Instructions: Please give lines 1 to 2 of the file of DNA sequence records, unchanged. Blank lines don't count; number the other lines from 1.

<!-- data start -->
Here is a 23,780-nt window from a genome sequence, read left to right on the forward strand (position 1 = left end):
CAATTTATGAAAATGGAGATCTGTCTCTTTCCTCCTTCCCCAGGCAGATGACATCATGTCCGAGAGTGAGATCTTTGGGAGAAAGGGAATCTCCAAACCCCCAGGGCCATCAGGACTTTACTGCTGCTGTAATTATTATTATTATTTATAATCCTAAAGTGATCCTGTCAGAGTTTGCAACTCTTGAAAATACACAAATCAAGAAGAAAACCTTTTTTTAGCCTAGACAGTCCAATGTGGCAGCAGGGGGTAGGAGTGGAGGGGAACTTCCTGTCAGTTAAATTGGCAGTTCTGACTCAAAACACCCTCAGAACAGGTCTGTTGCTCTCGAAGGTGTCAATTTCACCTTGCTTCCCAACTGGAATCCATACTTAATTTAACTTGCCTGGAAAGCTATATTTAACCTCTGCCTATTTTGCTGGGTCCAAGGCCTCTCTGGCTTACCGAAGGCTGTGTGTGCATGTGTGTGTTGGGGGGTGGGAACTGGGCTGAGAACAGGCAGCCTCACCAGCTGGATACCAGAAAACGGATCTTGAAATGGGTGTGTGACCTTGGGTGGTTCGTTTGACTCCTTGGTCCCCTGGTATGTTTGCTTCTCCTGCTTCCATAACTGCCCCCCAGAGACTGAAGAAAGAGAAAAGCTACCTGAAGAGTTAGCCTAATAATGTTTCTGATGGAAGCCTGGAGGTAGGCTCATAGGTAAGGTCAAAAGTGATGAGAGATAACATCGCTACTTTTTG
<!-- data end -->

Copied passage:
Here is a 23,780-nt window from a genome sequence, read left to right on the forward strand (position 1 = left end):
CAATTTATGAAAATGGAGATCTGTCTCTTTCCTCCTTCCCCAGGCAGATGACATCATGTCCGAGAGTGAGATCTTTGGGAGAAAGGGAATCTCCAAACCCCCAGGGCCATCAGGACTTTACTGCTGCTGTAATTATTATTATTATTTATAATCCTAAAGTGATCCTGTCAGAGTTTGCAACTCTTGAAAATACACAAATCAAGAAGAAAACCTTTTTTTAGCCTAGACAGTCCAATGTGGCAGCAGGGGGTAGGAGTGGAGGGGAACTTCCTGTCAGTTAAATTGGCAGTTCTGACTCAAAACACCCTCAGAACAGGTCTGTTGCTCTCGAAGGTGTCAATTTCACCTTGCTTCCCAACTGGAATCCATACTTAATTTAACTTGCCTGGAAAGCTATATTTAACCTCTGCCTATTTTGCTGGGTCCAAGGCCTCTCTGGCTTACCGAAGGCTGTGTGTGCATGTGTGTGTTGGGGGGTGGGAACTGGGCTGAGAACAGGCAGCCTCACCAGCTGGATACCAGAAAACGGATCTTGAAATGGGTGTGTGACCTTGGGTGGTTCGTTTGACTCCTTGGTCCCCTGGTATGTTTGCTTCTCCTGCTTCCATAACTGCCCCCCAGAGACTGAAGAAAGAGAAAAGCTACCTGAAGAGTTAGCCTAATAATGTTTCTGATGGAAGCCTGGAGGTAGGCTCATAGGTAAGGTCAAAAGTGATGAGAGATAACATCGCTACTTTTTG